On January 20th, 2017, almost exactly eleven years to the day since I was thrown into this work in the food allergy world, I heard from from Mylan’s communication’s department for the first time. They wanted to discuss points made in a recent FOX interview. I was grateful. After a decade of working in this space, they finally wanted to talk.
So I turned to our community for feedback, prior to the call.
But the call didn’t happen. Instead, the communications team responded with a press release.
When I first saw it, I sent an email suggesting that we get on a call, as the press release fails to address so many of the concerns that our community has.
But I haven’t heard back.
Since Mylan continues to follow what is written here, we have decided to post the concerns from our community, along with their press release. Thank you so much to all of you who have written, responded and called.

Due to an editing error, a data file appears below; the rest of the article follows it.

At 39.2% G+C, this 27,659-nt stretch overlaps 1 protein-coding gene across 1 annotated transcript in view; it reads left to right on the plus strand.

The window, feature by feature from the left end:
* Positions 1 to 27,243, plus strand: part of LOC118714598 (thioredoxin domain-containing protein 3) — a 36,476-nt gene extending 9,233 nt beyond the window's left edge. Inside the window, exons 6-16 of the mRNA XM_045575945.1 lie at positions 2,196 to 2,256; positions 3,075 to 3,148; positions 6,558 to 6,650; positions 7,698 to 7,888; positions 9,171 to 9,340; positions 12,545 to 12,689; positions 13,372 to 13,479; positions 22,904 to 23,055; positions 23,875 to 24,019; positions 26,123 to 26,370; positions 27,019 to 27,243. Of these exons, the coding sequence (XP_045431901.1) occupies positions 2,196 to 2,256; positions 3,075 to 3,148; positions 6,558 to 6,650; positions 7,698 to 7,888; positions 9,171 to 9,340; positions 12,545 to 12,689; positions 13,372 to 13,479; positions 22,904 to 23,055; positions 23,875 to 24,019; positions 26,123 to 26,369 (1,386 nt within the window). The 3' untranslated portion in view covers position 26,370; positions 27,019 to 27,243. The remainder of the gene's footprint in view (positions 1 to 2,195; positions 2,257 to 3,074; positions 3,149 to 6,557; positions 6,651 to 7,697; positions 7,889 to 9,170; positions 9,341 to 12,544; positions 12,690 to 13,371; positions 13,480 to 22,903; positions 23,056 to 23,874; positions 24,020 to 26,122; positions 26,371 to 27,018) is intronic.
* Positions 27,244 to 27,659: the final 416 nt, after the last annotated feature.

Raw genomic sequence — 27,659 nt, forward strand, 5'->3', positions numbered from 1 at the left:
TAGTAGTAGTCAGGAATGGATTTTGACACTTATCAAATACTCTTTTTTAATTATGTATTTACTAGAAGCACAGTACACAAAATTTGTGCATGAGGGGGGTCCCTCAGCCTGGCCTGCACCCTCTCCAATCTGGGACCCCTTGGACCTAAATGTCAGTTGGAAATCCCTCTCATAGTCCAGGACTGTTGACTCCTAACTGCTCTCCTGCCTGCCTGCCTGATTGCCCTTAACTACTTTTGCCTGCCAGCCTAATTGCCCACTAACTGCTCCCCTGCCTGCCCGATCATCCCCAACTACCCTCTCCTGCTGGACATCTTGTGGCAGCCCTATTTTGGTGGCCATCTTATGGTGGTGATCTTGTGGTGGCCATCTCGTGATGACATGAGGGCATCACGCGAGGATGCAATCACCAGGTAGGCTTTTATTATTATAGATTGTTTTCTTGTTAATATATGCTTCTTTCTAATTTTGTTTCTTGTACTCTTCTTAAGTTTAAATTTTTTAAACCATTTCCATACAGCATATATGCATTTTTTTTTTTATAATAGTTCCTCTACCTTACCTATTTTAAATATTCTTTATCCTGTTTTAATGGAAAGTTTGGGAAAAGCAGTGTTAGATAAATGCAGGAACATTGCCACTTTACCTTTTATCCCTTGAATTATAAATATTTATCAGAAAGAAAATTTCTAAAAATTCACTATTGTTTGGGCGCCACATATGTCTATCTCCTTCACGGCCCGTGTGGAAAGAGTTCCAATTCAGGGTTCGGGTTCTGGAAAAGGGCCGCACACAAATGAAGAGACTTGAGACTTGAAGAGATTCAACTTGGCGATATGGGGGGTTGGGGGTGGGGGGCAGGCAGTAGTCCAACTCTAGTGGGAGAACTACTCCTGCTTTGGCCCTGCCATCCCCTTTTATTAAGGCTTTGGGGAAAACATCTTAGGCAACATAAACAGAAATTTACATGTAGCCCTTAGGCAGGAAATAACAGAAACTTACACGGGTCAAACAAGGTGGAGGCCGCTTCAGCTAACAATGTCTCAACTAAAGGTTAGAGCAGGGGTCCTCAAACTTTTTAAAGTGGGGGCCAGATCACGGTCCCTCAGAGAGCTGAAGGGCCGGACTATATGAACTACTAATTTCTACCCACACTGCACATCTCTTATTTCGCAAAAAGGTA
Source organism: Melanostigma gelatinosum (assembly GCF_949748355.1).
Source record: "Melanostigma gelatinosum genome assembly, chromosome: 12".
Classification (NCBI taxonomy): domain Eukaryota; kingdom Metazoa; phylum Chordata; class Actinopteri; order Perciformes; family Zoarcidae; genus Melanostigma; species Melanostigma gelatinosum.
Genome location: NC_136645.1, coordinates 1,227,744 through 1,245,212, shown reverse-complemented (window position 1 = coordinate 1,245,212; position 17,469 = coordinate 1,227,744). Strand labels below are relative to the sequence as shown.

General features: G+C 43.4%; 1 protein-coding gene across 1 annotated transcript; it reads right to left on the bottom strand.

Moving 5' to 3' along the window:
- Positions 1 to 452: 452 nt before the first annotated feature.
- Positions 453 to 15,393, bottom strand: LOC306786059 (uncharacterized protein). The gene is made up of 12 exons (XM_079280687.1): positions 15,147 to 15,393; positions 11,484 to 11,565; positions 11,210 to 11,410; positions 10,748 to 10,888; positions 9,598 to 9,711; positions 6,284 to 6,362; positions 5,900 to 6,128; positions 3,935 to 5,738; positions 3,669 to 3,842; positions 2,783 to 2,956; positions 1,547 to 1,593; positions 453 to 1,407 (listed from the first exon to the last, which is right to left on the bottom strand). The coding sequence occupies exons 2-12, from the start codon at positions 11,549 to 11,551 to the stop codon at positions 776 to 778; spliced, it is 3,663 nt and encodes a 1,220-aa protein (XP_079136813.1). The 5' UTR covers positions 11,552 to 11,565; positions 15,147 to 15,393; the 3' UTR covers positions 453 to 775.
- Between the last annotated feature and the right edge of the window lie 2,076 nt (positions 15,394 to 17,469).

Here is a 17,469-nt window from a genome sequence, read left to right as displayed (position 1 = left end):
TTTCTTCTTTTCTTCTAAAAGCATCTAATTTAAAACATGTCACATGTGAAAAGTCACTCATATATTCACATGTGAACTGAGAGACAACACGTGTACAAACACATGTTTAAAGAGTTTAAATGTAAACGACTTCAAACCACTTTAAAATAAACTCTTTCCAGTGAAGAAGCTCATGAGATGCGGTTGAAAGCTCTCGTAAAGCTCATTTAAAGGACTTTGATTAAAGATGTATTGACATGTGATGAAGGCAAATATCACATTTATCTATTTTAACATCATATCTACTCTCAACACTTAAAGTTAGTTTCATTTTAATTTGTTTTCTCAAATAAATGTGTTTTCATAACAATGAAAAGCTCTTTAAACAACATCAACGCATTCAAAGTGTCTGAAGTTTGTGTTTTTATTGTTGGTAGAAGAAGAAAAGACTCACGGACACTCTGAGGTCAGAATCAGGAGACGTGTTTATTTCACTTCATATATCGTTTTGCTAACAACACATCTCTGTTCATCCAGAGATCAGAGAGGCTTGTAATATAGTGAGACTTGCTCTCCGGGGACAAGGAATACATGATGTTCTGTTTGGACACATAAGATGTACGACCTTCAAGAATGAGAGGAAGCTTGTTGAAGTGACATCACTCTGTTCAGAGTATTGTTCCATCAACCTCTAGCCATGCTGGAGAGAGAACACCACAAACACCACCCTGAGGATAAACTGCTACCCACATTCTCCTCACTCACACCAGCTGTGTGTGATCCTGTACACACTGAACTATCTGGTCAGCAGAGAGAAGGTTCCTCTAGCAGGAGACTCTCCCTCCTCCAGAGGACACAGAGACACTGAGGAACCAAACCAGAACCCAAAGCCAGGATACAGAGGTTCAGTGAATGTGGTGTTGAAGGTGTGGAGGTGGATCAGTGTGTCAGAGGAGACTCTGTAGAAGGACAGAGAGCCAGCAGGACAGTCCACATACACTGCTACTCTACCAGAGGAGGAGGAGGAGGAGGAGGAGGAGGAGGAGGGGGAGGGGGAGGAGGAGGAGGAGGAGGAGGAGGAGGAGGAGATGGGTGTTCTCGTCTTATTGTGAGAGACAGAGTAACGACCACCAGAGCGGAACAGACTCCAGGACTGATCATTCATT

- Mylan refers to EpiPen users as “patients.” Referring to our children and loved ones as “patients” suggests that we are sick. While that may be how the company recognizes EpiPens recurring revenue model, many food allergy consumers are healthy, read labels, and many avoid additives, artificial ingredients, GMOs and other synthetic ingredients. Countless times, the community have said that food allergies are a blessing in disguise, as it taught them how to make smarter and healthier food choices. Perhaps rather than using the word “patient” as they do below, Mylan can stick with consumer or even “user” (a term used by Coca Cola).
- Our community is composed of pediatricians, allergists, TV producers, journalists, attorneys, MDs, parents, teachers, nurses, investment bankers, Congressmen and women and so many more. Again, “patient” minimizes the incredible diversity of the food allergy world.
- The press release below fails to answer a question asked by many allergists: how did Mylan secure exclusivity with the pharmacy benefit managers? Was a deal cut? Did money change hands to secure that EpiPen was the only device offered? Under what terms was Mylan able to secure the exclusivity? Was something done to ensure market foreclosure? Contracts between Mylan and the PBMs could answer that.